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    I like regulating by feet better. It's a definitive number. What constitutes a story. It's common sense to you and me, but there is too much variability without a clear definition and you know some jerk will test it out by creating some weird building. If you measure by windows they'll just slap in a row of pointless windows. If you measure by floors, what about half floors, mezzanines, etc. I would just declare I want a building at least 30 feet tall, but not more than 100 feet, or whatever. Developers will figure out it's a waste to have a one story 30 foot building and stretch it to two stories.
    I don't pretend to understand Brannigan's Law. I merely enforce it.

  3. #3
    Unfrozen Caveman Planner mendelman's avatar
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    I currently have a 'max feet' height limit. I've also worked where it was simply max FAR coupled with max feet height.

    I believe feet measurement is easier to understand and conceptualize for most people that are not in or allied with the building industry.

    Using stories could result in a normal variance of ~1-1.5 story equivalents. You could have a '5 story' limit and that could reasonably range from 55 feet to 70 feet tall, which is about a 1 story (15 feet) difference even though they're both '5 stories'.

    It really depends on what the elected and (by proxy) the citizens are able to conceptualize.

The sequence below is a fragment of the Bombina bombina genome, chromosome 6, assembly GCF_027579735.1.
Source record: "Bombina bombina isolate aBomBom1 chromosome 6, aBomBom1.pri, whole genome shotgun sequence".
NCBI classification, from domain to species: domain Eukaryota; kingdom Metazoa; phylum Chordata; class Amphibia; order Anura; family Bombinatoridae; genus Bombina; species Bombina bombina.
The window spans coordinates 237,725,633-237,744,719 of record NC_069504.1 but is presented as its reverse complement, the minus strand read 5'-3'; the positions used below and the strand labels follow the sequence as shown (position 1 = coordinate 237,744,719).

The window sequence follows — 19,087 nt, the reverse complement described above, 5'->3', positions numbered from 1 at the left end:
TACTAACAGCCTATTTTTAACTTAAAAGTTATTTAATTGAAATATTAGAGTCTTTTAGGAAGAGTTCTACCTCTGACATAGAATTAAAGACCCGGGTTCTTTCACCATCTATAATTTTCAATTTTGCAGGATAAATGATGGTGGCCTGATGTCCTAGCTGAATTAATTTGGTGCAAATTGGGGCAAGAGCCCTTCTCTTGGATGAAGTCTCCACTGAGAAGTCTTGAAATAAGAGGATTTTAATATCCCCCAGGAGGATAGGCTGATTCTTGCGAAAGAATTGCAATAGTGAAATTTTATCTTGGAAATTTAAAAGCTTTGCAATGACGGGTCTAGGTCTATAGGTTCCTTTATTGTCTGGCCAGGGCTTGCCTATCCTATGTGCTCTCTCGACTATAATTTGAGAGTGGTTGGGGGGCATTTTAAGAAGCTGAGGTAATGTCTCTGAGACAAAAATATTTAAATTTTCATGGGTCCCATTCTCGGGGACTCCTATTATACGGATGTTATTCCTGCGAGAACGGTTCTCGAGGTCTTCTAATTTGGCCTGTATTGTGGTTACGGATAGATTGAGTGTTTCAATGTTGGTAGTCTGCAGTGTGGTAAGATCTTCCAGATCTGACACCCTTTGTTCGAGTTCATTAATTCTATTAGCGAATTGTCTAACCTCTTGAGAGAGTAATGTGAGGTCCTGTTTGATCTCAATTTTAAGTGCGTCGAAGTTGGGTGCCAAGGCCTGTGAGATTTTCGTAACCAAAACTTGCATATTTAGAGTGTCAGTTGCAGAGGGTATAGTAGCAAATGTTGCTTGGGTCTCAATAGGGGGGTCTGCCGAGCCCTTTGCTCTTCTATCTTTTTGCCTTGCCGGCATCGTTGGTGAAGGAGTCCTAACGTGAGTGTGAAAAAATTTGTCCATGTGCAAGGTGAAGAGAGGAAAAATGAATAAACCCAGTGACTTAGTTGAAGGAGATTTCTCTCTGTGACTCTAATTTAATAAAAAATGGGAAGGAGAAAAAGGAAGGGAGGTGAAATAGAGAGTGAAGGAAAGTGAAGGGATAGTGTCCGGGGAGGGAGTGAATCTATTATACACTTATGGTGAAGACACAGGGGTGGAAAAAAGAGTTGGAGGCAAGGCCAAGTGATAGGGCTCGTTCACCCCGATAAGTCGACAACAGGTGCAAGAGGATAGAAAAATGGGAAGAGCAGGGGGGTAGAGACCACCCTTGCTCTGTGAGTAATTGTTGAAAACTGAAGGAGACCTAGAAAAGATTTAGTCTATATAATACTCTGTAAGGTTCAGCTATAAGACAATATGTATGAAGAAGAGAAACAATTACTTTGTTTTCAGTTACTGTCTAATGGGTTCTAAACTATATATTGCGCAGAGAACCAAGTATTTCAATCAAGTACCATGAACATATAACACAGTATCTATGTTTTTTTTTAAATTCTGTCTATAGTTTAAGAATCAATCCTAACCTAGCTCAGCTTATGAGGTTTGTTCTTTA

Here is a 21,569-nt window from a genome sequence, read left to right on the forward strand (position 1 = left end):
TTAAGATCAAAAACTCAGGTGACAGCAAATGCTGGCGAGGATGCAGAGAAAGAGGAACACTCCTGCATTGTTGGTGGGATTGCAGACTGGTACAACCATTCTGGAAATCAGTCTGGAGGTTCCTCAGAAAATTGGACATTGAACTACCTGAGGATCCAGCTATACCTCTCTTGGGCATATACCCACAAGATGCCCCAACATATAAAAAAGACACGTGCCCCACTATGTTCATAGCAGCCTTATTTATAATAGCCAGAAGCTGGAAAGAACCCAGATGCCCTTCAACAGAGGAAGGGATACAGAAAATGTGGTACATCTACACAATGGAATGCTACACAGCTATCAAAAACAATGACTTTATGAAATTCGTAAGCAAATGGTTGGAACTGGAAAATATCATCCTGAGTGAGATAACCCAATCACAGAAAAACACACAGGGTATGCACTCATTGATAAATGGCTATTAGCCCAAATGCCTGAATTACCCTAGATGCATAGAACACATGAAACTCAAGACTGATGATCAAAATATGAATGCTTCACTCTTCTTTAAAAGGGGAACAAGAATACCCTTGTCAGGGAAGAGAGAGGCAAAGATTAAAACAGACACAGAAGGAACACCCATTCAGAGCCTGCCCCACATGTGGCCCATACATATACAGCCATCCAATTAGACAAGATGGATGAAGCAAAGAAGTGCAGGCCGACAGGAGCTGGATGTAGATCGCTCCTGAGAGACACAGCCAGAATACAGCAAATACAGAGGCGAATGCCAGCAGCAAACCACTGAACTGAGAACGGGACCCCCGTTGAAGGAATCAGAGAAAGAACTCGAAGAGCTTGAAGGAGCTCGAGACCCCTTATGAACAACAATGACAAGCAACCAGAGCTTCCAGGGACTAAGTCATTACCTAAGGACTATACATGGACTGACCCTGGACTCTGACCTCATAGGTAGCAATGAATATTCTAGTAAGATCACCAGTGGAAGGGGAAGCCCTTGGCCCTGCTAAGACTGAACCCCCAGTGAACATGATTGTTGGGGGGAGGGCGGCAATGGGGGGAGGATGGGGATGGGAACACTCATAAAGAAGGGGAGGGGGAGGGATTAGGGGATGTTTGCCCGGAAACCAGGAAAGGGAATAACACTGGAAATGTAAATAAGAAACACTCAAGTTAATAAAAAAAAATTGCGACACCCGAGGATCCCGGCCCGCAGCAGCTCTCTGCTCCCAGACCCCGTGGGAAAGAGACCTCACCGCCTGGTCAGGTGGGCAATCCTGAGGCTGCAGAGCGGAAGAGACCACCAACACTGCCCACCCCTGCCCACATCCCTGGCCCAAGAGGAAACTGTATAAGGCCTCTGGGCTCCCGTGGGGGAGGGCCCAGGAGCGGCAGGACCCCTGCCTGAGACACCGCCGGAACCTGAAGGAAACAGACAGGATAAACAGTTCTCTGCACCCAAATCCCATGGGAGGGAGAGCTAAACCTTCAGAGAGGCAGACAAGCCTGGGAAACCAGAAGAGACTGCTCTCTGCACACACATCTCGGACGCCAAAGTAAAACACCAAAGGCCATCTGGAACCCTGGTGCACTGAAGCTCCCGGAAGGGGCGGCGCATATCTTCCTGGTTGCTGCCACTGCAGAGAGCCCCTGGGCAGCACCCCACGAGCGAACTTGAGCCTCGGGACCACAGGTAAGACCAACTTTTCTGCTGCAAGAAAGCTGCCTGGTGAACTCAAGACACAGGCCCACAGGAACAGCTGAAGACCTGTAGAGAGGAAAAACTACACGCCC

If you want to test using stories, make some massing models to represent the possibilities. This would be the best or worst way to show the electeds and citizens how it could be physically implemented.

    As for me personally, I would go with stories, because it provides the most chance for an interesting and varied built environment. It likely won't happen, but it provides the developer that wants/needs the ability to increase floor-to-ceiling heights per floor without being constrained on potential leasable floorplates, because of a specific height limit.

    Good luck.
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  4. #4
    Cyburbian Streck's avatar
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    I recommend using feet. This is a standard everyone can understand without "interpretations" and future disagreements.

    Also, check with your Fire Marshall about the equipment he has: Height hose can spray vertically, height that can be reached by ladders, and Fire Code requirements.

    Also, consider the possible survival height for possible forced jumps.

    And determine if the height is to the highest point of the roof for visual purposes, or highest floor level for safety and evacuation.

    And determine if habitable spaces inside the structure will be allowed above top floor height (ie, attics).

    "Habitable" space would not necessarily limit total height. You might want an additional total height limit.

    And all this is assuming your buildings meet height limits based on building Construction Types.